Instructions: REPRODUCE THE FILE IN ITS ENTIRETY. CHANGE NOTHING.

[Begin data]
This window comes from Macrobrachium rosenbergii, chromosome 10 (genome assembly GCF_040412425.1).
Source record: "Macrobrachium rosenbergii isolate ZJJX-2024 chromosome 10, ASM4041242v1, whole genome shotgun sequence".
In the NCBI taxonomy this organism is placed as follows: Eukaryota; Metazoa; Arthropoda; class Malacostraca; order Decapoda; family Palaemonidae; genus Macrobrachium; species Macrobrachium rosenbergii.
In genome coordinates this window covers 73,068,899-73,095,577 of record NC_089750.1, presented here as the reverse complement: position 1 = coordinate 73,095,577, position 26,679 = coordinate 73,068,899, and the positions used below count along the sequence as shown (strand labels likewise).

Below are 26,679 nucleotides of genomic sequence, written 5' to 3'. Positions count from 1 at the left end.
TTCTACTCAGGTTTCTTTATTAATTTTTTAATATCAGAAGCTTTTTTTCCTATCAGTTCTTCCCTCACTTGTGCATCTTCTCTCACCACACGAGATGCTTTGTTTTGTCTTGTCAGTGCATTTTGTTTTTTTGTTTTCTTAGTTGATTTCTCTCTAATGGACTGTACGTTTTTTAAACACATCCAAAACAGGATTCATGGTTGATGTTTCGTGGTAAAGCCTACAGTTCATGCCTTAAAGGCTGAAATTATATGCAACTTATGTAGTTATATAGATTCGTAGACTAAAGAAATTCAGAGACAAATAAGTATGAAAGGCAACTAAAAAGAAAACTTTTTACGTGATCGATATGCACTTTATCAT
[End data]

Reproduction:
This window comes from Macrobrachium rosenbergii, chromosome 10 (genome assembly GCF_040412425.1).
Source record: "Macrobrachium rosenbergii isolate ZJJX-2024 chromosome 10, ASM4041242v1, whole genome shotgun sequence".
In the NCBI taxonomy this organism is placed as follows: Eukaryota; Metazoa; Arthropoda; class Malacostraca; order Decapoda; family Palaemonidae; genus Macrobrachium; species Macrobrachium rosenbergii.
In genome coordinates this window covers 73,068,899-73,095,577 of record NC_089750.1, presented here as the reverse complement: position 1 = coordinate 73,095,577, position 26,679 = coordinate 73,068,899, and the positions used below count along the sequence as shown (strand labels likewise).

Below are 26,679 nucleotides of genomic sequence, written 5' to 3'. Positions count from 1 at the left end.
TTCTACTCAGGTTTCTTTATTAATTTTTTAATATCAGAAGCTTTTTTTCCTATCAGTTCTTCCCTCACTTGTGCATCTTCTCTCACCACACGAGATGCTTTGTTTTGTCTTGTCAGTGCATTTTGTTTTTTTGTTTTCTTAGTTGATTTCTCTCTAATGGACTGTACGTTTTTTAAACACATCCAAAACAGGATTCATGGTTGATGTTTCGTGGTAAAGCCTACAGTTCATGCCTTAAAGGCTGAAATTATATGCAACTTATGTAGTTATATAGATTCGTAGACTAAAGAAATTCAGAGACAAATAAGTATGAAAGGCAACTAAAAAGAAAACTTTTTACGTGATCGATATGCACTTTATCAT